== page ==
Society for Pure English, Tract 03 (1920) eBook

This eBook from the Gutenberg Project consists of approximately 25 pages of information about Society for Pure English, Tract 03 (1920).
instances could be given.  Perhaps words of this kind cannot be saved from the unhappy doom which threatens them.  It is not impossible, on the other hand, that, by a slight conscious effort, some of these words might still be saved; and there may be, among our members, persons of sufficient courage to suffer, in a pious cause, the imputation of preciosity and affectation which such attempts involve.  To the consideration of such persons we could recommend words like maid, maiden, damsel, weep, bide, sojourn, seek, heinous, swift, chide*, and the many other excellent and expressive old words which are now falling into colloquial disuse.

There is one curious means by which the life of these words may be lengthened and by which, possibly, they may regain a current and colloquial use.  They can be still used humorously and as it were in quotation marks; words like pelf, maiden, lad, damsel, and many others are sometimes used in this way, which at any rate keeps them from falling into the limbo of silence.  Whether any of them have by this means renewed their life would be an interesting subject of inquiry; it is said that at Eton the good old word usher, used first only for humorous effect, has now found its way back into the common and colloquial speech of the school.

V. Dialectal and Popular Words.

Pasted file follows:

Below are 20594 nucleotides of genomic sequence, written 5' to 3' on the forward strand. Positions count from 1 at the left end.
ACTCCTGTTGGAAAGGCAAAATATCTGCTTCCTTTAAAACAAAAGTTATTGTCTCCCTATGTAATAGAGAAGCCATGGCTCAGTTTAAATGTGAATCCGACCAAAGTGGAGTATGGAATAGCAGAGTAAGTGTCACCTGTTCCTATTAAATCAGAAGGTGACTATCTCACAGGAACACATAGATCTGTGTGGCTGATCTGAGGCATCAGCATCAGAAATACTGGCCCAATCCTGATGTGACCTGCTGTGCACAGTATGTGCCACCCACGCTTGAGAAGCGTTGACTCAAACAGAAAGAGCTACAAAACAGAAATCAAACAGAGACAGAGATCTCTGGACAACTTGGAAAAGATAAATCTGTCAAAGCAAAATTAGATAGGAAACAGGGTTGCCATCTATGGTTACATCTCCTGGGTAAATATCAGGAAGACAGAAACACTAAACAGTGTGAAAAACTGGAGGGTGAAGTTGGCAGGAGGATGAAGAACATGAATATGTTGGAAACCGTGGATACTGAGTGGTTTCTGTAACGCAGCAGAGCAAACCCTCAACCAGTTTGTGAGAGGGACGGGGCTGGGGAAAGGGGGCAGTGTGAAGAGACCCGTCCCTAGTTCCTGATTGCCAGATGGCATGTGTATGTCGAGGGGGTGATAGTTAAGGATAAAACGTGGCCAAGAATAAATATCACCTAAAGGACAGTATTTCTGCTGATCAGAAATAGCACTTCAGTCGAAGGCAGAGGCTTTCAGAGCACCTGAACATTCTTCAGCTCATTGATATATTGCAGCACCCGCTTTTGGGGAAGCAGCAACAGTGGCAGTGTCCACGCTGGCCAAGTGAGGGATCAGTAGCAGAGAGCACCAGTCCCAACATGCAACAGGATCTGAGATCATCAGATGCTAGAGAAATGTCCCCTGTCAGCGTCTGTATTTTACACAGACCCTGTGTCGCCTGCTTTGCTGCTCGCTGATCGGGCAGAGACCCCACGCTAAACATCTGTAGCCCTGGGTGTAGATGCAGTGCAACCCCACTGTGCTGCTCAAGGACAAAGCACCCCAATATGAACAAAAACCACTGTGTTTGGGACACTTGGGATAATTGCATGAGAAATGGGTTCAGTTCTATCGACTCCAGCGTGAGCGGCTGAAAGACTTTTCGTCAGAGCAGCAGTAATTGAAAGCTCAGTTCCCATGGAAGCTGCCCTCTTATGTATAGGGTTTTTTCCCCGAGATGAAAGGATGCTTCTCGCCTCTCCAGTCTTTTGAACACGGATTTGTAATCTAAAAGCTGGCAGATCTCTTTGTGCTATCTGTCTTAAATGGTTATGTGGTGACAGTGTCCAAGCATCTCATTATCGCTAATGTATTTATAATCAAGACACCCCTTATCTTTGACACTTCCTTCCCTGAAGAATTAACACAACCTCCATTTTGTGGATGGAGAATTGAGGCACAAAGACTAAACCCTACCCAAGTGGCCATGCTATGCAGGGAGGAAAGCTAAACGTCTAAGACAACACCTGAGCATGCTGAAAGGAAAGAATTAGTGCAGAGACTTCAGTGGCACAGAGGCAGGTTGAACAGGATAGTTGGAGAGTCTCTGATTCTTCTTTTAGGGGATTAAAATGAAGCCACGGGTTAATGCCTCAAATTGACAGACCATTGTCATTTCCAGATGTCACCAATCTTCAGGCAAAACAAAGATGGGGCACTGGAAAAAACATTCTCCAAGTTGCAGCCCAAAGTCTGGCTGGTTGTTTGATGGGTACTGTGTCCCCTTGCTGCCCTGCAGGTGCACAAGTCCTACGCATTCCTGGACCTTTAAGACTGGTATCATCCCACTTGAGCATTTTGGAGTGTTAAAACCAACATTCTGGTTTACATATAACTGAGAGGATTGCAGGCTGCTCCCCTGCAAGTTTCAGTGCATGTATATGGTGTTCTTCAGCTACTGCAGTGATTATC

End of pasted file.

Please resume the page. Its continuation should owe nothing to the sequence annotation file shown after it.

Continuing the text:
Whether words may, by conscious effort, be preserved in colloquial usage is an unsolved question, though perhaps our Society may help to solve it; there is, however, another and more certain benefit which its members, or at any rate such of them as are writers, may confer upon the language.  There are many excellent words spoken in uneducated speech and dialect all about us, which would be valuable additions to our standard vocabulary if they could be given currency in it.  Many of these are dying words like bide, dight, blithe, malison, vengeance, and since these are still spoken in other classes, it might be less difficult to restore them to educated speech.  Others are old words like thole and nesh and lew and mense and foison and fash and douce, which have never been accepted into the standard English, or have long since vanished from it, in spite of their excellence and ancient history, and in spite of the fact that they have long been in current use in various districts.  Others are new formations, coined in the ever-active mint of uneducated speech, and many of these, coming as they do full of freshness and vigour out of the vivid popular imagination—­words like harum-scarum, gallivant, cantankerous, and pernickety—­or useful monosyllables and penny pieces of popular speech like blight and nag and fun—­have already found their way into standard English.  But there

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